The Chestertown Town Council continues to move forward with gaining access to the hospital here to investigate the possible location of an estimated 80,000 gallons of heating oil that remains on the site from a spill three decades ago. This spill zone potentially poses a risk to the town’s water supply just 1,100 feet downhill from the hospital.
University of Maryland Shore Regional Health recently made a request to the Maryland Department of the Environment to turn off a containment system at the hospital, a series of pumps and recovery wells, which has kept the plume of oil from escaping in the direction of the water plant for many years.
In their request to the agency Shore Health claimed that any remaining oil would biodegrade before it ever reached the water plant.
But the town wants a site study to determine what happened to the 80,000 gallons of oil before the containment system is turned off.
At the May 17 town council meeting Chestertown Utilities Manager Bob Sipes was granted permission to contract with an environmental firm to devise a plan for a comprehensive investigation of the site.
In devising the plan the firm would review water samples and study current maps of the spill zone to determine where borings could be drilled to identify any remaining oil. Sipes said the company would also review the quarterly sampling reports and other data submitted by the hospital to MDE to determine any gaps in information.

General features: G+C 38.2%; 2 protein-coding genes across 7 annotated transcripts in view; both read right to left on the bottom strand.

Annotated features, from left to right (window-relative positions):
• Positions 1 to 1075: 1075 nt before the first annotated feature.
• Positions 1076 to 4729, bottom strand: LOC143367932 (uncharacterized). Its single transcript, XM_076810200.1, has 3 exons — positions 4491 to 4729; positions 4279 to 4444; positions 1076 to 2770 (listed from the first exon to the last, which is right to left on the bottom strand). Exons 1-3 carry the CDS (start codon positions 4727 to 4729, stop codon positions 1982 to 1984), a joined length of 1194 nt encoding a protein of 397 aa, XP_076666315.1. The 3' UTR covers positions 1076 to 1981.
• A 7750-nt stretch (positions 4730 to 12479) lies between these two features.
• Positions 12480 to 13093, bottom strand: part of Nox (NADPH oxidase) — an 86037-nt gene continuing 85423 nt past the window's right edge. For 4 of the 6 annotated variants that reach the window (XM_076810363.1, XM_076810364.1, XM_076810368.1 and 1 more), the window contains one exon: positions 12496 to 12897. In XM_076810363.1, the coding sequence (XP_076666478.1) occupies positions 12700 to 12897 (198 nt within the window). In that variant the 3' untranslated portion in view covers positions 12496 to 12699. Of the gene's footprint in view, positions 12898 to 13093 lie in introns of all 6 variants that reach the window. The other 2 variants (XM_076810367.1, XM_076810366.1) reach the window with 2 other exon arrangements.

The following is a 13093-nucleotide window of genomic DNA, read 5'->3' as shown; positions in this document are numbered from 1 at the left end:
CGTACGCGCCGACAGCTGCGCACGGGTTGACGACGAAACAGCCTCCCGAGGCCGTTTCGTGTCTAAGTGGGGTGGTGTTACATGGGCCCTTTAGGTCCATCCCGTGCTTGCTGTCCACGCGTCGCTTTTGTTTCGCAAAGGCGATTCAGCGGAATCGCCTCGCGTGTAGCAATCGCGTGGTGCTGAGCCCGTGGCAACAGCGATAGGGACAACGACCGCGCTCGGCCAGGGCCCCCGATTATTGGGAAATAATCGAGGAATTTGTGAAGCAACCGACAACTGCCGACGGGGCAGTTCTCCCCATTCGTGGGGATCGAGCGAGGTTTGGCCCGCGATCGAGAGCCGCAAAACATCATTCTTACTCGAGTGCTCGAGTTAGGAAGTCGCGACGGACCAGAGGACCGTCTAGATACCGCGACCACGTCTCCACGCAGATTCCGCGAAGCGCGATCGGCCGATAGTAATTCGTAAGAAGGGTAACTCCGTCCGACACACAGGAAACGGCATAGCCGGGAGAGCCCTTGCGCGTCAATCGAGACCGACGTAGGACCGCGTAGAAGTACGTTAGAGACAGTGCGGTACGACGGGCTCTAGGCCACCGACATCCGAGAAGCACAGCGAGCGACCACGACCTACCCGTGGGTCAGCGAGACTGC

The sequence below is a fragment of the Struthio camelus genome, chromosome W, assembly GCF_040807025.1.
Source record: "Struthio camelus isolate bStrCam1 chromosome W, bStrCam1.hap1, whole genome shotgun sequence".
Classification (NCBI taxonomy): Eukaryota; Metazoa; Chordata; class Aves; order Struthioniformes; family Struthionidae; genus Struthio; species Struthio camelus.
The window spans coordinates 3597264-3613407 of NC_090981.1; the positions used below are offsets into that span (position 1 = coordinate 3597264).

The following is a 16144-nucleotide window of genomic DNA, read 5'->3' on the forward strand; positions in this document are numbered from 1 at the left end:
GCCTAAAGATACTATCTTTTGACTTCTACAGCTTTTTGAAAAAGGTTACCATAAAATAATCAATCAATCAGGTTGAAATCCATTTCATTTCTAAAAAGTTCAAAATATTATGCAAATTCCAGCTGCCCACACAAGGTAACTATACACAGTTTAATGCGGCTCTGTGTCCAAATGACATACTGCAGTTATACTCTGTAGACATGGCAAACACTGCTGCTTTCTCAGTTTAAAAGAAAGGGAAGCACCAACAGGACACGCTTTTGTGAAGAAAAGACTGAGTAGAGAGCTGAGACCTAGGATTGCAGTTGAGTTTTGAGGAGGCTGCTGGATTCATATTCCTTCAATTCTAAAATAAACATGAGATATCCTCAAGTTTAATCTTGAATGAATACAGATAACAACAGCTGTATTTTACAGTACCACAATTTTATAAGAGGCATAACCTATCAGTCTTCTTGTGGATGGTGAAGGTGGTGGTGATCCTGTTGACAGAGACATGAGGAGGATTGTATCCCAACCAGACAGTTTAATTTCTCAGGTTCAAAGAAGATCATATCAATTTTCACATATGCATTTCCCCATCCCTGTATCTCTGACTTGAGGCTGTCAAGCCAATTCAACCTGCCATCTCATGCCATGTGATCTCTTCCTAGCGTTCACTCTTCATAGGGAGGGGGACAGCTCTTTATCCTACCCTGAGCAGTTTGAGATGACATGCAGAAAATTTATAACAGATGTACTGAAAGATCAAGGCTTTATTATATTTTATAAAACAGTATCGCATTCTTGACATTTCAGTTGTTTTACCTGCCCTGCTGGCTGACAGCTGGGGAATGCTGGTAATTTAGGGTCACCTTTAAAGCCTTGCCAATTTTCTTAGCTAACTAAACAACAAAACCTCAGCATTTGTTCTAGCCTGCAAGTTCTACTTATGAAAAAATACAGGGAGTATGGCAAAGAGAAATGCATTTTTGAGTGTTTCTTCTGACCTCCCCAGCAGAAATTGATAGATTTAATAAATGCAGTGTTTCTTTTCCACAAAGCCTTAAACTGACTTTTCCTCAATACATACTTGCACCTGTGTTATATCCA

The preliminary study will cost the town up to $10,000 and Sipes had hoped to get permission to access hospital property before the money was spent on the preliminary study, but the town’s attorney on the matter, Michael Forlini, said the preliminary proposal for the study should be presented to the hospital with the request for access.
Sipes recommended the expenditure go forward for the preliminary study not knowing whether Shore Regional Health would grant access to the site once a proposal is submitted with the request for access.
“Looks like we have to have the study plan…before we can request the access,” Sipes said at the June 7 town meeting, referencing Forlini’s advice. “We need to be detailed in our request.”
Sipes was hopeful that the hospital would cooperate once the site investigation plan is submitted.
“I’m optimistic that once we draw up a plan and submit it to [Shore Health] we will get some level of cooperation,” Sipes said. He said the hospital would benefit from proving their statements that the site is clean and no longer poses a threat to the water supply.
Mayor David Foster reiterated that the Kent County Commissioners were now involved with an offer to fund up to $10,000 to pay for the preliminary proposal.
“We are appreciative of that,” Foster said. “It also sends a valuable signal to Maryland Department of the Environment that it’s not just Chestertown but the entire county that is concerned about this.”